Sep 13, 2007

The Subprime Loan: The New Scarlet Letter

It's no big secret: defaults on subprime loans are contributing to higher foreclosure rates and tougher lending criteria. But if you're looking to buy, how do you know if you are a subprime borrower? Why doesn't anyone seem to be talking to these borrowers, instead of about them? If you're concerned that you might fall into this category, here are a few tips.

Get your credit score. Though the definition of "subprime" varies from lender to lender, it appears that a credit score below 620 typically qualifies you as "subprime," which means you won't be able to get a loan at the same interest rates available to borrowers with good credit scores. Find out what your score is before a lender does, so you'll know what to expect. In every state you can get a free copy of your credit report, but it won't include your score, which you can purchase for less than $20 from any of the major credit reporting agencies.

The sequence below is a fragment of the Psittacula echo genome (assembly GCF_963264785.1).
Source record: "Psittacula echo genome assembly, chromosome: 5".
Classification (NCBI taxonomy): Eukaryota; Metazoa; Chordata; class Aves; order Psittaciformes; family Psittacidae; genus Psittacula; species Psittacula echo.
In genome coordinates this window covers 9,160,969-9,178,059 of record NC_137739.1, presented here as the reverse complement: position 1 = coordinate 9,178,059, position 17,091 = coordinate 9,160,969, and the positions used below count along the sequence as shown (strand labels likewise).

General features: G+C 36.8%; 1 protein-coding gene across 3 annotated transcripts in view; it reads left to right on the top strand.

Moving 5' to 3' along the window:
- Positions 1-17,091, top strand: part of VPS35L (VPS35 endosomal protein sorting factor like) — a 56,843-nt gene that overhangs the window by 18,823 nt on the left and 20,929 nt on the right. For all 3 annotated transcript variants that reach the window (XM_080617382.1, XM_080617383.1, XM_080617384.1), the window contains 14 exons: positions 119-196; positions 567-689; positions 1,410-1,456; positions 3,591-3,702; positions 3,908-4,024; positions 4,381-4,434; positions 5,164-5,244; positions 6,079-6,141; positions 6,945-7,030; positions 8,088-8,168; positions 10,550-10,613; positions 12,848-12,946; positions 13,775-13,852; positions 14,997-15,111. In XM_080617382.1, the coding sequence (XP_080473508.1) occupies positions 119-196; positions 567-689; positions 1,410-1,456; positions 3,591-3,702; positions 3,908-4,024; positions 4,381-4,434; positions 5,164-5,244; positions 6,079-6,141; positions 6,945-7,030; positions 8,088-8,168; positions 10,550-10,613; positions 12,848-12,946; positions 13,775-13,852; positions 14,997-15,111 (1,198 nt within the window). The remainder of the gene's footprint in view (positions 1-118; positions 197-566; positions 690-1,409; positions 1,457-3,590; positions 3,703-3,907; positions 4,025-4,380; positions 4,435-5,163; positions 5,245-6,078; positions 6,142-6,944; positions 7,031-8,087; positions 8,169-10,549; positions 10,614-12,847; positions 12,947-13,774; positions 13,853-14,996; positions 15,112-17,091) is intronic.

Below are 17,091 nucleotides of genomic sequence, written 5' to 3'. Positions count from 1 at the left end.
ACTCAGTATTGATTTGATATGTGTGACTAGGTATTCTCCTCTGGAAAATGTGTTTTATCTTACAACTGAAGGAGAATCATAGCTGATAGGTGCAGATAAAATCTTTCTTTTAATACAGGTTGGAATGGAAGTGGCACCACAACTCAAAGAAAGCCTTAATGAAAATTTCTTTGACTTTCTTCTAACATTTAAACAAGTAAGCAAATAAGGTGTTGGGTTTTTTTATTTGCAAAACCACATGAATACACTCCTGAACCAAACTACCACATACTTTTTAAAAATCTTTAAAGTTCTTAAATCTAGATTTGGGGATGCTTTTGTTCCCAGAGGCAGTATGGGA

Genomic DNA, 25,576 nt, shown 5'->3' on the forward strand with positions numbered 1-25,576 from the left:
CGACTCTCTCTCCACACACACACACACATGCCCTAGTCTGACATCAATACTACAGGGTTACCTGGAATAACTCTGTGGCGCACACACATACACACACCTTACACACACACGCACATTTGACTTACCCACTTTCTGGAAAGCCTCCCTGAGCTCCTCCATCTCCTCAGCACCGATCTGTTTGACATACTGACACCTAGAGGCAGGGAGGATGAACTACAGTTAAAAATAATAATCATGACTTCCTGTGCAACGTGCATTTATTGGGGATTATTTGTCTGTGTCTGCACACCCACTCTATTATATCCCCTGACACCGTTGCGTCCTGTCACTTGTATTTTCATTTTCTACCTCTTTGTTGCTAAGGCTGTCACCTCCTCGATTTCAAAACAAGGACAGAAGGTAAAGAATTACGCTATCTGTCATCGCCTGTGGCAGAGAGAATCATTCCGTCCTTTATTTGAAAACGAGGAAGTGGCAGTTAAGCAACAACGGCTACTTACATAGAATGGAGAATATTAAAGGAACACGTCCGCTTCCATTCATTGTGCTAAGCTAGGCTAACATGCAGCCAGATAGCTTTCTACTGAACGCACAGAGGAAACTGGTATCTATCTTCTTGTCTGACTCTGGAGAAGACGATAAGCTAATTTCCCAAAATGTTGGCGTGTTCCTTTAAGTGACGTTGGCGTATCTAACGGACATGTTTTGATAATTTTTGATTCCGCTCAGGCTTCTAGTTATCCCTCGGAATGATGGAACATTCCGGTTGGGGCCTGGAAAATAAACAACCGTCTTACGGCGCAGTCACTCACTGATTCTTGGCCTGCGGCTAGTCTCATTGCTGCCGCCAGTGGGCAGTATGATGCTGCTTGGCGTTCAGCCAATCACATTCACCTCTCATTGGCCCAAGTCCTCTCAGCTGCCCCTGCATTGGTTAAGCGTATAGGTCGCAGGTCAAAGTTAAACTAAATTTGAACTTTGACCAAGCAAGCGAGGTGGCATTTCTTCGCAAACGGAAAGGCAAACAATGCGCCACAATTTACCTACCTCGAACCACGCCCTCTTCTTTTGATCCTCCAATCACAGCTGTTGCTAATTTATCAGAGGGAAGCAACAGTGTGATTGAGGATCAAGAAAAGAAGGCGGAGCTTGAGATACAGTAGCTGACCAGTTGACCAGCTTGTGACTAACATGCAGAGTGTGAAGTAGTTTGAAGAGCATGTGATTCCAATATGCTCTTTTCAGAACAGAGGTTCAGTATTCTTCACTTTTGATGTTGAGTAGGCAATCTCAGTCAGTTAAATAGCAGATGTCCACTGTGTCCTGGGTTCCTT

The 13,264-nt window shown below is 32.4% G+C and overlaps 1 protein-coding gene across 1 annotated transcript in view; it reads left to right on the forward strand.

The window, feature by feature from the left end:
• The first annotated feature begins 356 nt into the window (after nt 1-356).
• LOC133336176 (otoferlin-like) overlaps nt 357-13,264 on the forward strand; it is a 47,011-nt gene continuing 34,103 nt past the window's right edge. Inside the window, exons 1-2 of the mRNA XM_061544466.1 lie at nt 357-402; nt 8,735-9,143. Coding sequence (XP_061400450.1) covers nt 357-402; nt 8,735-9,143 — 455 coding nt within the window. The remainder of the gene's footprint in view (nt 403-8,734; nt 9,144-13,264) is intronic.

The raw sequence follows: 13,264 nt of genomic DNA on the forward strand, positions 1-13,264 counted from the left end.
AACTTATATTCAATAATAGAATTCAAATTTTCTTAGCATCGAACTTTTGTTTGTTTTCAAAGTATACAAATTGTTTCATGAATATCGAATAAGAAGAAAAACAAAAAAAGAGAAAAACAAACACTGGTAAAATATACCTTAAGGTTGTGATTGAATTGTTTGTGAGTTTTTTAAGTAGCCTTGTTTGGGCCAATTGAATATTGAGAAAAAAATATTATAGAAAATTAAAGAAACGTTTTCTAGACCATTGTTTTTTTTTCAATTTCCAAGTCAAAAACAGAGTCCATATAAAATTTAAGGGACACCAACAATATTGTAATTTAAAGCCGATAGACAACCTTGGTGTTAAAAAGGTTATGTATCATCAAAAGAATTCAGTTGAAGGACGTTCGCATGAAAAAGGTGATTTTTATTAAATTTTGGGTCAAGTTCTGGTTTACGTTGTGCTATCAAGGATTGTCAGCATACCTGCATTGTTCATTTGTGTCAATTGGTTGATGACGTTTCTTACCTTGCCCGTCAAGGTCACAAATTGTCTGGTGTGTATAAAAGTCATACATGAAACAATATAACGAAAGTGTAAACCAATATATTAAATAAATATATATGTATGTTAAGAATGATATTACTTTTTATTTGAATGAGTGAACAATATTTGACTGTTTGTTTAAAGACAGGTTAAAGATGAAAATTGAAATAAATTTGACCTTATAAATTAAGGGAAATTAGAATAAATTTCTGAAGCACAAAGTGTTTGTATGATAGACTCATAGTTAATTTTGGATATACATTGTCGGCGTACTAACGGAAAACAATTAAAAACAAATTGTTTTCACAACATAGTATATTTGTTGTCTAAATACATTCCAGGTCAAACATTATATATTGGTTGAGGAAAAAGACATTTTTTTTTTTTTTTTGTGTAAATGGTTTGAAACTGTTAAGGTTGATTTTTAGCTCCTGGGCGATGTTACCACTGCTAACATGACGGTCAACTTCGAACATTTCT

Be suspicious. If a mortgage broker or banker says you don't qualify for a 30-year, fixed-rate mortgage, offers you a loan at an interest rate much higher than is generally available, or suggests you get an adjustable-rate or stated income loan, find out why. It's a red flag that you may be a subprime borrower. (These days, it's less likely to happen, given that lending criteria are tighter and interest rates on these loans aren't much lower that those on fixed-rate mortgages.)

Get preapproved. Get peace of mind by getting a loan preapproval, a lender's commitment to make the loan (subject to some conditions, like a satisfactory appraisal of the specific property you want to buy) based on an evaluation of your credit history, debt load, and income. This beats prequalification, which is just an estimate of what you'll ultimately be able to borrow. Getting preapproved forces you to make sure you finances are in order before falling in love with a home you're not qualified to buy.

To learn more about how to get your credit into shape before you start shopping for that all-important "perfect mortgage", check out Credit Repair, by Attorney Robin Leonard (Nolo).

Alayna Schroeder